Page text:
(New Album Review) Loren Chasse- The Animals and Their Shadows
Even when held up to the light with the rest of the Jewelled Antler collective (a group of musicians and sound artists who came together in 1999 in the Bay Area to help share and release each other’s work), field recordist, educator, and musician Loren Chasse is someone with a wholly distinct vision. Comrades Steven R. Smith and Glenn Donaldson have mostly stayed firmly on the pathway of mystic drone-folk, their sort of an American West Coast answer more to Florian Fricke than Robbie Basho, while Chasse, sometimes on his own (either under his birth name or under the on-hiatus moniker Of), sometimes collaborating with Christine Boeppele as Ov or sound artist Jim Haynes as Coelacanth, has always soldiered into realms even more free, dissolving the psychedelic free-improv approach seen on his albums with Thuja into unusual field recordings to create stuff less in the mode of music per se and more in that of purely imaginative soundscapes.
What is Loren Chasse’s art about? It’s not easy to explicate. In his own words, it’s about being a more observant listener to the world. And on a release like 2014’s wonderful Characters at the Water Margin (off Unfathomless), a series of field recordings made in Washington along the coastline of the Olympic Peninsula, one can see how strongly this philosophy relates to the sound art he’s putting out; on a surface level, the pieces on that album have a serene, passive ambience to them, since, on a surface level, the album is a series of only slightly manipulated recordings of a man playing with organic debris at the cusp of the Pacific Ocean. But what is the work as a whole truly about or for? Peer a little more deeply into it, regard the sounds as having a deliberative quality, and you begin to get the sense of a sonic storyteller, of sounds bringing vague characters and their histories to life. It’s abstract, but representational. Looking at Chasse’s work, I’m sometimes reminded of one of my favorite artists Morris Graves (another West Coast guy) and his weird, ghostly birds looking deep in thought within a void haloed with sticks, flowers, and thorns.
It’s a kind of psychedelic magic realist vibration that Chasse taps into, something of the past but not necessarily indebted to a musical idiom based in long-standing tradition. When it comes to sound art with a compelling narrative quality, Chasse is consistently one of the most imaginative and exploratory folks out there in the field. This year saw him put out two physical releases: The Sodden Floor on cassette from Notice Recordings and The Animals and Their Shadows on CD from Semperflorens. Of the two, The Animals and Their Shadows is much less musical than the ultra lo-fi, less field-recording-based The Sodden Floor, and for those curious about what it is that makes Chasse’s work so special, this is honestly what ought to make it all the more welcome a place to drop in.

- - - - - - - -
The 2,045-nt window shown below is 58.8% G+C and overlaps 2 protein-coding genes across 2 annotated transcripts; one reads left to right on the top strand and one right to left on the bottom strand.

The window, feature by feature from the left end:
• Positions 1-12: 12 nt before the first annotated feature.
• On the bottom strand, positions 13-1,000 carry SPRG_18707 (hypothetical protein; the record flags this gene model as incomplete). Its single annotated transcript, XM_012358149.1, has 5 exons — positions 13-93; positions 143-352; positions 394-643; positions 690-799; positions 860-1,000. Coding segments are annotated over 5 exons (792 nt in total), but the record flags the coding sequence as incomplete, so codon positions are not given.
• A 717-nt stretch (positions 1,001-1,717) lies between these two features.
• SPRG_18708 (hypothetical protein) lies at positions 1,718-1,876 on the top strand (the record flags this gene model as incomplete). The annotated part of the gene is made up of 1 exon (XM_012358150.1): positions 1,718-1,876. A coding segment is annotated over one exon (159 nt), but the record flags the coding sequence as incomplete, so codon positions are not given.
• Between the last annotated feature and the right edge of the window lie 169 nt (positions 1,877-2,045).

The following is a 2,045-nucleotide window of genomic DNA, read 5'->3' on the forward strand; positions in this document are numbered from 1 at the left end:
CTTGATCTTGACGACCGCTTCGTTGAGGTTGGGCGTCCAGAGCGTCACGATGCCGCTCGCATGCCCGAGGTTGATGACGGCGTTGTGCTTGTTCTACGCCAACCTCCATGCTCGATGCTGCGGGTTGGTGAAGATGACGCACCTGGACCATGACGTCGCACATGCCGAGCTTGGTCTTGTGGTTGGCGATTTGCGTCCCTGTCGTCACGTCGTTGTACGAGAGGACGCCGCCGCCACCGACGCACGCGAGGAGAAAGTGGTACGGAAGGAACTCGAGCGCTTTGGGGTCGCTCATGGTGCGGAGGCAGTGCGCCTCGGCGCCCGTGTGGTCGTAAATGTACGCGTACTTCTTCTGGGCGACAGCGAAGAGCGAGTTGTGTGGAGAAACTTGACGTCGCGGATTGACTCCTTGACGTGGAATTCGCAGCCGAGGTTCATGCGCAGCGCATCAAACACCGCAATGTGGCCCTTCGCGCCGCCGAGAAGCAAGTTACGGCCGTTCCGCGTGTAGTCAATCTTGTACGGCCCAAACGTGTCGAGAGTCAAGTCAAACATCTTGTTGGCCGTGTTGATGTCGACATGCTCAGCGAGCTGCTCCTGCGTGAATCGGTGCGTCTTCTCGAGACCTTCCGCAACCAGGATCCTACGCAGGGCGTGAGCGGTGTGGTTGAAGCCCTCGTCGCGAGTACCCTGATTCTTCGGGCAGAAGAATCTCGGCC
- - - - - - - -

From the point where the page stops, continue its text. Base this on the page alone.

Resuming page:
The sound of The Animals and Their Shadows is summed up best by the title of a piece featured on it: “Biomimicry”. Sounds obtained through unconventional means become the chatter of seabirds, the howls of grey whales, the patter of feet racing through the undergrowth, the whispering of leaves in the wind. Chasse aims for the extreme registers but keeps everything on a small scale, not using electric instruments or relying much on the processing kinds of sound manipulation but instead treating objects as instruments and plying acoustic instruments with objects to create collages of sawing, sighing, indistinct sounds that together form a living picture. One reflects that Chasse may be perfectly comfortable with the rough recording aesthetic hewing things together here and on many of his other releases perhaps because he wants to keep the origins of sounds obfuscated as much as possible, keep us seeing everything holistically. Even when one can eventually recognize in the midst of these collages a classroom of tittering young kids, you can’t help but reflect how similar this sound is to ones we may not normally associate with it, simply because of the context it’s been put in. On the albums two standout pieces, “When the Flower Throwers Wither” and the title piece, deep gonglike bellows, the soft rain of sand, and tactile clicks, creaks, and crumbling footfalls call to mind the communing of life. Chasse has expressed admiration for writers like Sherwood Anderson and Knut Hamsun, and in the diversity of these small yet not small voices he’s temporarily brought to life, one can surely see the effects that he’s going for as mirroring their empathic stream-of-consciousness style, in which ghosts live as visibly as we do alongside us. It’s among his best, and definitely one of the most strikingly original sound art releases of the year.
An excellent video-piece on Chasse that aired on San Francisco’s KQED Television in 2003:
The Animals and Their Shadows can be purchased from Aquarius Records’ catalog.